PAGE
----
Referring now more particularly to the thermostat 24, it may be of known design including a bimetal strip 25, FIG. 3, adapted to separate a pair of contacts 26, 27 when the temperature of the battery skin 12a reaches 105 One of the contacts 27 (stationary) is illustrated as supported by the casing of the battery 12a which forms one of the terminals of the battery, the other contact 26 (movable) being carried on the bimetal strip 25.

To provide for the cyclic charging of the battery pack, the switch 26-27 of thermostat 24 is serially connected with the batteries 12a, 12b, 12c and 12d across terminals 28a, 28b, adapted to electrically engage the terminals 17a, 17b during a charging operation.

From the above-detailed description, the operation of the charging circuit is believed clear. However, briefly, the battery pack 12 is quick-charged from the charging circuit 16: at a desired rapid rate, which may be, for example, four times the normal rate. Thus, in the commercial modified C cell, which has a capacity of 12 0 0 milliampere hours, the normal recommended charge rate heretofore has been 120 milliamps or C/ 10 which must be placed on the cell for sixteen hours. It has been found that the nickel cadmium cells may be charged at a substantially higher rate, such as at 480 milliamps, provided that the temperature of the nickel cadmium cell is maintained below a desired maximum. Because of the characteristic upswing of the temperature rise as the nickel cadmium batteries approach a charged condition, it is possible to use the temperature of the cells to control the charging. Once the nickel cadmium batteries 12. have become charged, the average current during cycling of the thermostat has been found to be only slightly more than the recommended C/lO charging rate. For example, in a device built in accordance with the present invention it has been found that at a charge rate of 420 milliamps the switch contacts are closed 35.6% of the total cycle time, whereas at 750 milliamps the switch contacts are closed for 20.61% of the total cycle time. Accordingly, in operation the thermostat switch was found to turn on and off at a temperature difierence of 3 F. Thus, the switch 26-27 of thermostat switch 24 is used to prevent excessive charging of the battery by thermostatically controlling the battery temperature so that it would not exceed F. The charge cycle may be conducted for a long period of time but the actual cycling rate, once the nickel cadmium cells approach a full charge, is substantially reduced.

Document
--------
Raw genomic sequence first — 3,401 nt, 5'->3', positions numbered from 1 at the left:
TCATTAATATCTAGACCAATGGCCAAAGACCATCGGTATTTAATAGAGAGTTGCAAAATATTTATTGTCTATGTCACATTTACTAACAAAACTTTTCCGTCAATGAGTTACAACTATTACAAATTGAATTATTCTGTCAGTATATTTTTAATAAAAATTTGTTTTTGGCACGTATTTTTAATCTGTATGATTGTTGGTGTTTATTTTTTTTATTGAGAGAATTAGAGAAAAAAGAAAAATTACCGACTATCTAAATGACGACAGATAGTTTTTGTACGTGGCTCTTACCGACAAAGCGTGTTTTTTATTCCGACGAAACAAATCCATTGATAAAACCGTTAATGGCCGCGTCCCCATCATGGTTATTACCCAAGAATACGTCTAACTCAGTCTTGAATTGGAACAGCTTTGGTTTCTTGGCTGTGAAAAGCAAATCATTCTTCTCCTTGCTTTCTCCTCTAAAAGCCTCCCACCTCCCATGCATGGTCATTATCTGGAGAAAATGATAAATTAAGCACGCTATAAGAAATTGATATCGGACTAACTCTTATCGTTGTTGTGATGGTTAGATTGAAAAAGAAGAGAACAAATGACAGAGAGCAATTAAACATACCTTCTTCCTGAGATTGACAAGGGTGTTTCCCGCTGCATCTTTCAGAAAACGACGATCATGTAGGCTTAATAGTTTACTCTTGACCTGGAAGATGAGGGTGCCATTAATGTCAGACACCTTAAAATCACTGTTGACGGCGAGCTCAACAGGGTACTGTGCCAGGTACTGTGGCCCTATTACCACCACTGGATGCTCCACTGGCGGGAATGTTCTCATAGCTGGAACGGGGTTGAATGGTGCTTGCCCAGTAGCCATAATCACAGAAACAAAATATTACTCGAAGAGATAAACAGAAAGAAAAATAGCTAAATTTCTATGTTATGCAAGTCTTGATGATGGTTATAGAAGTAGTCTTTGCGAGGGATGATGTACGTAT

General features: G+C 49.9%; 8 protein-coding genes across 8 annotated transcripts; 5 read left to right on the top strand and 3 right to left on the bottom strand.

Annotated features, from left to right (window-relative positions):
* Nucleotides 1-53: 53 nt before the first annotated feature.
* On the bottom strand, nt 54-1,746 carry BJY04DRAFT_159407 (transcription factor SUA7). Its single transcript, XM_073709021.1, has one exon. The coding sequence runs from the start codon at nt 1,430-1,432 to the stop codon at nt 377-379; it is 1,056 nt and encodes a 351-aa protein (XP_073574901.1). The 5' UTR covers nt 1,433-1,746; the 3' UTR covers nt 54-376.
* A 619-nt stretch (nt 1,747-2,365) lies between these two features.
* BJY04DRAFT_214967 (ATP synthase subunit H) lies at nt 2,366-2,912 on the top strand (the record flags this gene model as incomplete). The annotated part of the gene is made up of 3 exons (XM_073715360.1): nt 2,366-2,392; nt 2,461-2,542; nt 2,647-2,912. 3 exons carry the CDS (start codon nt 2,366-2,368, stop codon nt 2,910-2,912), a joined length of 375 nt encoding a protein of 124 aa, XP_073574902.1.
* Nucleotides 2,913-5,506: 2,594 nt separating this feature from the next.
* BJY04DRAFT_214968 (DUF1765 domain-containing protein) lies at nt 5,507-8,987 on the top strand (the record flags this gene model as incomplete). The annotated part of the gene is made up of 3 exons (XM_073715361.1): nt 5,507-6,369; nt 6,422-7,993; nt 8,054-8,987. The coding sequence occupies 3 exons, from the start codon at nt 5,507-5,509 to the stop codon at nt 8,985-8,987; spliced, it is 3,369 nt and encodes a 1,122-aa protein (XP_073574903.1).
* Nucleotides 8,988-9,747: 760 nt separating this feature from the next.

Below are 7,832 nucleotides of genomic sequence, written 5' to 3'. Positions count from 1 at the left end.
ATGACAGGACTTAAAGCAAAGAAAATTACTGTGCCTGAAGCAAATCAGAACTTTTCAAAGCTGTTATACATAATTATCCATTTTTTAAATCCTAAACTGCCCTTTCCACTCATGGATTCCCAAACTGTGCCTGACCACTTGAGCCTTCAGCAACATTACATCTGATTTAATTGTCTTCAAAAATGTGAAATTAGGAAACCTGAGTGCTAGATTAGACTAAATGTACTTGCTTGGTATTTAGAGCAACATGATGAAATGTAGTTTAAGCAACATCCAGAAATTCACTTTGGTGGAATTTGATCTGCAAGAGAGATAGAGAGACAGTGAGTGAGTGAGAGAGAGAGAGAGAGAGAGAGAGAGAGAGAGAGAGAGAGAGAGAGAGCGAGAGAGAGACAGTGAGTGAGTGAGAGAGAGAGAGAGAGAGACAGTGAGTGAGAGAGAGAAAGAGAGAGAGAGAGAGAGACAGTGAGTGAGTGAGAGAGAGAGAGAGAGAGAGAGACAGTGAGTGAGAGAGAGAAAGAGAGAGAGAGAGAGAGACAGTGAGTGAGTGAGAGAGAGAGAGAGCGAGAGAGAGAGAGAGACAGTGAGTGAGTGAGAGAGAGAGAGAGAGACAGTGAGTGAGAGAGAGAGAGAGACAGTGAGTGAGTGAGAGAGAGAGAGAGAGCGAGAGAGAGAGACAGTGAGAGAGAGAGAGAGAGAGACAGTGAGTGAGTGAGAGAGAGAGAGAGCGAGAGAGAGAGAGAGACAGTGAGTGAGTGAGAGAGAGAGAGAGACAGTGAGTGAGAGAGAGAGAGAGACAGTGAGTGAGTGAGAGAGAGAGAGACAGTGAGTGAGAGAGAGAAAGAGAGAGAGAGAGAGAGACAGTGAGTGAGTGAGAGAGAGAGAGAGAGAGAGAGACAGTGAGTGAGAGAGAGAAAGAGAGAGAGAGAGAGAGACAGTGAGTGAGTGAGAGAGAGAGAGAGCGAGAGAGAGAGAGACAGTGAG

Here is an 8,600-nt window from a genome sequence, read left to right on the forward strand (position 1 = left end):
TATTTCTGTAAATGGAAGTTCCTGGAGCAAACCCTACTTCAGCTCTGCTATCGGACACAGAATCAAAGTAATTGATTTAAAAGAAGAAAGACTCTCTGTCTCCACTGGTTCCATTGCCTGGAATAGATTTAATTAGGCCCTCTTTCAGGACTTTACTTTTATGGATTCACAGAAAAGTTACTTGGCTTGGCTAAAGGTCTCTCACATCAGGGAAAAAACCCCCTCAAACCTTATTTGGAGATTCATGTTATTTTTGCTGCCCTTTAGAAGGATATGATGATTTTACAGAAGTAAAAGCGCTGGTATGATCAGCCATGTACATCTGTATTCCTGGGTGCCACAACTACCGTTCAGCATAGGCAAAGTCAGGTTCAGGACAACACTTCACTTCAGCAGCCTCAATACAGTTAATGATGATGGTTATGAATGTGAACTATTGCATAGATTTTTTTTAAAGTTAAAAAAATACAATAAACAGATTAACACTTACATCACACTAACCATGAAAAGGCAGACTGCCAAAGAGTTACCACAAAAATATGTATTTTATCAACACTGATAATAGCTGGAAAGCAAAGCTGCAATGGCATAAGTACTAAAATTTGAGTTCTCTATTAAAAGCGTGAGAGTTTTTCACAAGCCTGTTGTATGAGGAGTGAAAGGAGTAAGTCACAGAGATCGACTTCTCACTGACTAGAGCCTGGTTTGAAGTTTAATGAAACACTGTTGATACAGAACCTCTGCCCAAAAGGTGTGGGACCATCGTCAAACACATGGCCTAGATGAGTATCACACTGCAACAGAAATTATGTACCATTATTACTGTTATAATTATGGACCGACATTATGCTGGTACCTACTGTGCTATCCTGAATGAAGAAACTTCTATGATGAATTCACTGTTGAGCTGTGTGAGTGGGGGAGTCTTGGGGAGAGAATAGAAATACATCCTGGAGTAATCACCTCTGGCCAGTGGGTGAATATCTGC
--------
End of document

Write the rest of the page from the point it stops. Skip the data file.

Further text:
Moreover, it has been found that rapid charging of the nickel cadmium cells has no objectionably adverse effect on the life of the battery pack provided that the temperature of the cells is maintained below about F. As a matter of fact, the required ampere hour input to the cells at a fast charge may be somewhat less than the ampere hour input required to regain full capacity when charged at the normal C/ 10 rate.

The switch 26-27 of thermostat 24 does not carry battery discharge currents to the motor 11. Thus, the thermostat switch 24 is prevented from cycling during very heavy loads or high rate discharges. Under such conditions it has been found that the battery temperature can reach F. and if the switch of thermostat 2.4 were in series with the motor circuit, the motor operation would be interrupted even though the battery had some remaining capacity.

The rapid charging of the commercially available nickel cadmium batteries will provide for more rapid recycling of battery-operated household appliances such as electric knives, etc., so that their usefulness may be extended. The method according to the present invention is simple in operation and can be accomplished at very low cost. The battery life of nickel cadmium batteries has been found not to be adversely affected by the rapid charge. Thus, the quick-charging apparatus according to the present invention provides a desirable feature in many battery-operated appliances.